Nuxeo announced recently that it had added a new integration with Google’s Cloud Vision API. Known as the Nuxeo Vision plugin, the new integration leverages several powerful image-detection capabilities.
Brooklyn, NY-based Nuxeo provides document, knowledge, content, and digital asset management solutions. One of its recent success stories involved Jeppesen, a subsidiary of Boeing, well-known for the pilot guides and navigational charts it supplied for many years.
Jeppesen attempted to develop a solution in house to computerize the guides and charts, but lacked the expertise to make it work effectively. After discovering that Nuxeo had already developed a solution like the one it sought to develop itself, Jeppesen went with Nuxeo to develop a content management solution.
This allowed pilots to dispense with bulky flight bags full of paper-based charts and use their iPads to get the information from a server instead. As airport information changes, updates are handled at the server. There is no need to order updated pages for paper guides.
With the Vision plugin, Nuxeo is able to take advantage of technology built by Google that can examine photos and recognize faces, text, objects, and even well-known landmarks. It would also be able to detect inappropriate content, a useful feature for age-restricted and work environments.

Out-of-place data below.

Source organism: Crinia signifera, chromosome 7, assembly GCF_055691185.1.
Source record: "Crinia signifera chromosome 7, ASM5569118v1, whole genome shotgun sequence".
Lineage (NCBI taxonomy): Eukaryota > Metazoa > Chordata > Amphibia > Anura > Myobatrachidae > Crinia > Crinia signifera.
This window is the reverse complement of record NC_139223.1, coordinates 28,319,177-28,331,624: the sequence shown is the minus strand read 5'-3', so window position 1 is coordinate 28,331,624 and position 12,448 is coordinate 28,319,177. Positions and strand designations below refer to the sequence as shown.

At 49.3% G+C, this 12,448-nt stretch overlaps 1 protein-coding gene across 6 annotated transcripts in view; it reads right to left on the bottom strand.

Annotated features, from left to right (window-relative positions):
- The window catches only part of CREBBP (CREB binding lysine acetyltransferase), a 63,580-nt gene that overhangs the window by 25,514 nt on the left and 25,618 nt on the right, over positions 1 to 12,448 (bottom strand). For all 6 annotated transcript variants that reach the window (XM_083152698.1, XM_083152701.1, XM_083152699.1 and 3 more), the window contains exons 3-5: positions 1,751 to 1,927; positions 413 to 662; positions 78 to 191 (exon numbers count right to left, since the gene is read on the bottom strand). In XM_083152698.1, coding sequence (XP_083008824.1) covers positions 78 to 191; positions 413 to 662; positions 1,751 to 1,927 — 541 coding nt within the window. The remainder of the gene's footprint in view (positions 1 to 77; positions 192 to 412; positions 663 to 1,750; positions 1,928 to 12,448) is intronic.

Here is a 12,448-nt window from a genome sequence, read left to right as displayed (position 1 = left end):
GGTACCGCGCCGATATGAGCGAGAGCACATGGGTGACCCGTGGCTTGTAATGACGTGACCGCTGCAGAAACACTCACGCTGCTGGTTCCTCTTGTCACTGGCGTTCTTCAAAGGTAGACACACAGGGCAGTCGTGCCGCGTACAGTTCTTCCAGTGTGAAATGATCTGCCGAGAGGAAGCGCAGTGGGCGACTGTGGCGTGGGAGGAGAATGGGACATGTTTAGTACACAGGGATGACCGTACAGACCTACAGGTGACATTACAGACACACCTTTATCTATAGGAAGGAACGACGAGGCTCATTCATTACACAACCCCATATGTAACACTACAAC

A short video provides a simple example of how the Vision plugin would be used. In it, a user selects a few image files from a list of images; one of them is a picture of a private business jet. The plugin is then able to analyze the photo and automatically produce tags like ‘aircraft’, ‘gulfstreamv’, ‘airliner’, ‘vehicle’ and ‘modeoftransport’.
Anyone who has managed a website, blog, or any kind of online curation can immediately appreciate how powerful this plugin is. With little or no human input, it was able to generate some useful tags that would take a person much longer to come up with manually.
This example is only a small portion of how Google’s Cloud Vision technology can be used. Law enforcement, content filtering, big data, and image searching are other applications that would make good use of the technology. This is great news for those who want to build powerful content management solutions; not so much for criminals posting selfies on Facebook.
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